"You know Carcosa?"
"Him who eats time."
"It's a wind of invisible voices."
"Death is not the end."
"Death is not the end."
"You know Carcosa."
I found this passage between Miss Dolores and Rust Cohle the most disturbing part of "After You've Gone" the most recent episode of True Detective.
I was aghast that this sweet little old lady could be part of the abomination that was the Tuttle family crime wave of horror. I initially read her reaction to seeing the Devil's Traps in Rust's book as her complicity in the whole affair.
Imagine, this faithful servant of 19 years to the Tuttles, a family that preyed on children,was associated with such inhuman terror. If she knew of Carcosa then she knew of the monstrosity the Tuttles embraced in it's name.
Then I remembered this woman was of a different time. Where the man was the lord of his manor, where "extended" families weren't outside the norm and all were welcome inside the home no matter how different they were of each other.
A time when Madi Gras held different meaning, where Santeria still held sway and the occultist trappings of Carcosa and the King in Yellow were seen as true in the backward bygone marshes and swampland of Louisiana. A place that existed and exists out of time from the rest of the world.
A place from which civilization averted it's eyes.
Rust Cohle had this place pegged on his map. He found a preponderance of missing women and children were from the bayou and swampland area of Louisiana. Hell, they should do a study on how many disappeared from there.
Back in '05, the hurricanes, the time of Katrina that place was easy pickings for people such as the Tuttles. Many went missing and they stayed that way. The government averted it's eyes, stayed aloft in presidential aircraft and left the people of the bayou to fend for themselves.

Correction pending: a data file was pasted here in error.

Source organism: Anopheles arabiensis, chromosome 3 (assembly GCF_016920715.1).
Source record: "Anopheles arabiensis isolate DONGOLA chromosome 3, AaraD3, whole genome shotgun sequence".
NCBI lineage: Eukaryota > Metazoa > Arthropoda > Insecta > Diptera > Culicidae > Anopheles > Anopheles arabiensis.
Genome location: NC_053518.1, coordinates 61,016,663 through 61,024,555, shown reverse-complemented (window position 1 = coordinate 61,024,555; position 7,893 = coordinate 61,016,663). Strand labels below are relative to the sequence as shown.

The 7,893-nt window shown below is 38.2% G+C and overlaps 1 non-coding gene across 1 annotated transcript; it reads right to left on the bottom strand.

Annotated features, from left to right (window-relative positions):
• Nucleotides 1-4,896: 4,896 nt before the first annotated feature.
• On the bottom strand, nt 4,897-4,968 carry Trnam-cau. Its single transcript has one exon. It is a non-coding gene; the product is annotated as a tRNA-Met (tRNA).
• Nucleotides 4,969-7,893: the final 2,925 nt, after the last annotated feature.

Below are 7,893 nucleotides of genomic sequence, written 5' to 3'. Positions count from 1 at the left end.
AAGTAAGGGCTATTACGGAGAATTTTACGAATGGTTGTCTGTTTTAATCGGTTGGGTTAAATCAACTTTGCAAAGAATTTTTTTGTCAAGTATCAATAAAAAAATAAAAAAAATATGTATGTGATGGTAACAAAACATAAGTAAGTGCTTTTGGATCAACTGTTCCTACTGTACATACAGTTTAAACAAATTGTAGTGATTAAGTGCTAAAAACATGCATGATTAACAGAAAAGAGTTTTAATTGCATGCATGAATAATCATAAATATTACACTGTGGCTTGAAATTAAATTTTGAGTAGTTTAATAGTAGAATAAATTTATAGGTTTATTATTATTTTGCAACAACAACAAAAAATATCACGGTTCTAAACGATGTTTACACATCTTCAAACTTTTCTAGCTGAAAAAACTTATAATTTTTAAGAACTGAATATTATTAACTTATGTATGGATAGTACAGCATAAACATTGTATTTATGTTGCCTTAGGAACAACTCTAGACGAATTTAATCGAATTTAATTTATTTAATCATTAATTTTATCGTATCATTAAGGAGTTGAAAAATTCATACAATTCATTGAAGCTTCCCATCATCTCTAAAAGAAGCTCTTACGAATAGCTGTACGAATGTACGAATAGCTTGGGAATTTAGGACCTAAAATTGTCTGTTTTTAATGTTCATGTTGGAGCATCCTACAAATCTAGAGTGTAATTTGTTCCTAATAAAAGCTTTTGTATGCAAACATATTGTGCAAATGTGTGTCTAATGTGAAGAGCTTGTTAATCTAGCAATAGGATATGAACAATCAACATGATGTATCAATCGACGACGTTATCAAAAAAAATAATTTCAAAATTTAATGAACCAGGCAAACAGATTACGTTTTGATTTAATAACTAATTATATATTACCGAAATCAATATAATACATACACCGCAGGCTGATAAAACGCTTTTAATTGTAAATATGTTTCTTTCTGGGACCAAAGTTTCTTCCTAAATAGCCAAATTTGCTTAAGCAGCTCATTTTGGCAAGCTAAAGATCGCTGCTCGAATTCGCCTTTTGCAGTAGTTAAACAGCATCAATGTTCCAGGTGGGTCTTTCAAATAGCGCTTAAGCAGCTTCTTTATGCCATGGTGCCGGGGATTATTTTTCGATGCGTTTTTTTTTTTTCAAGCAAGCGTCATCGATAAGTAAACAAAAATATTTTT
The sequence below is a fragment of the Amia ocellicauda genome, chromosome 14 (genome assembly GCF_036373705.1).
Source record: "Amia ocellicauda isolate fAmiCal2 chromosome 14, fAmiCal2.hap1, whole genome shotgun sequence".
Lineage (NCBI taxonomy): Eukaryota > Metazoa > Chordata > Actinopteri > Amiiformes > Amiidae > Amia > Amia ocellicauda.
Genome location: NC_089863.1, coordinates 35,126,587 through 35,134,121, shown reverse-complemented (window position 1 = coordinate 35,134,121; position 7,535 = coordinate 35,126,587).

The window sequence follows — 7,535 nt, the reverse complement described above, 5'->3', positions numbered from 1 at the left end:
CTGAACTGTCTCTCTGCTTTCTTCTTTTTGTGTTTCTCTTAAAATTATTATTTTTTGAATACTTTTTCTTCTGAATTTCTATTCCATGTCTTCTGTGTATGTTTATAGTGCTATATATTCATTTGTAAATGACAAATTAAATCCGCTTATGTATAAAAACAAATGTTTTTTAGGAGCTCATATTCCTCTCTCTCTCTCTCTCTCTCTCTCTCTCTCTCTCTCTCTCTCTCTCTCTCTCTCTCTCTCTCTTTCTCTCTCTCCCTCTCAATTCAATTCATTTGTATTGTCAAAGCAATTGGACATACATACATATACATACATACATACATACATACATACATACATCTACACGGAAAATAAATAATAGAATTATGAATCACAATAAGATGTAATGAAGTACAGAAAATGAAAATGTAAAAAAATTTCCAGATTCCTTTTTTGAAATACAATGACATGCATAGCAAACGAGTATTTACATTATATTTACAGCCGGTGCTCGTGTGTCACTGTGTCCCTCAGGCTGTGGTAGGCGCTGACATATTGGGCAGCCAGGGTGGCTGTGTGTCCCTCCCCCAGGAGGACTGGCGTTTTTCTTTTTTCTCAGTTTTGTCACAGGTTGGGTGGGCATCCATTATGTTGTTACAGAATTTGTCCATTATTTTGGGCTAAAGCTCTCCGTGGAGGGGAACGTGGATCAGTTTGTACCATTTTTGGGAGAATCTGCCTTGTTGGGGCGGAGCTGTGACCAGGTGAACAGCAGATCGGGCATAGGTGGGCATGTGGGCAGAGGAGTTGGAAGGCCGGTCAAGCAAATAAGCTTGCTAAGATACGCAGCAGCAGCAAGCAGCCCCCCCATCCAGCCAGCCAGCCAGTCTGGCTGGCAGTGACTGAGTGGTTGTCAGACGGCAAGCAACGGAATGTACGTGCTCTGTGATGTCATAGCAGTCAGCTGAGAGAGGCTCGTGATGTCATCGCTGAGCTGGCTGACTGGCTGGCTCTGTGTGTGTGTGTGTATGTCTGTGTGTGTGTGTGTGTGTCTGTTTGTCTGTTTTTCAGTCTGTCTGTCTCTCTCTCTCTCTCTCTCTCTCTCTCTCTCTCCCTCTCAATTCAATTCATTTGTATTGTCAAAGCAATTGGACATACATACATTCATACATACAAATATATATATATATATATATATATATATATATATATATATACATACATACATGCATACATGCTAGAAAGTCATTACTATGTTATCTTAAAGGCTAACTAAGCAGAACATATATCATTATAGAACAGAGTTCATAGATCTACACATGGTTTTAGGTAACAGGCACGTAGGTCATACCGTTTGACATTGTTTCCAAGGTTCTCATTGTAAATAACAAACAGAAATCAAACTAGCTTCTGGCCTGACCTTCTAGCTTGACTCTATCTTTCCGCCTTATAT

A place where the bad men weren't there to keep the other bad men from the door.
Rust Cohle left the door unguarded for eight years.
Martin Hart did the same.
When the door is left unguarded, the unthinkable happens on the other side.
The children of Sam Tuttle inherited this place and they were kings.
I think this speaks a great deal to how True Detective will finish for this season. The eyes of men and man were averted from the horror but now they have returned. We've often seen on TV where the penultimate episode of a series is the masterpiece of the season. It seems True Detective has saved the best for last as this most recent episode was mostly procedural in nature.
The cycle needs to be broken for the two men that once stood by the door so they can have closure.
I believe they will find this closure and the King in Yellow will be toppled from his throne. This triumph will be at a personal level and there will be a certain satisfaction to its conclusion. Rust and Marty will know they've ended this cycle and brought to justice by any means necessary this demon and their demons.
But what of the bigger picture? This is what True Detective has been trying to tell us.
There will still be the swamplands and bayous. There is still the gulf coast and it's hurricanes. There will still be a place where good men avert their eyes and the bad men are on both sides of the door. Like the "lawnmower man " said, his family has been there for a long, long time.
It's an endless cycle.
Rust and Marty will get their man. But the realization that the evil, "after you've gone" will continue will be too much. One man has been disposed of but another will take his place. It's a flat circle.
For Rust, to end this cycle on a personal level will be satisfying but it will also provide a means to his own end. His own personal misery must end and when the King falls so will he too. Knowing Rust Cohle, it will be calculated.
For Marty, I hope the end brings closure to his self denial. Will it be too late too embrace the family he lost? Can he start a new life dedicated to winning back their love if not as a whole but at least in part?
True Detective ends next Sunday but returns next year. Evil will return also, as will the new men and women who will remain true to their cause.
And stand by the door.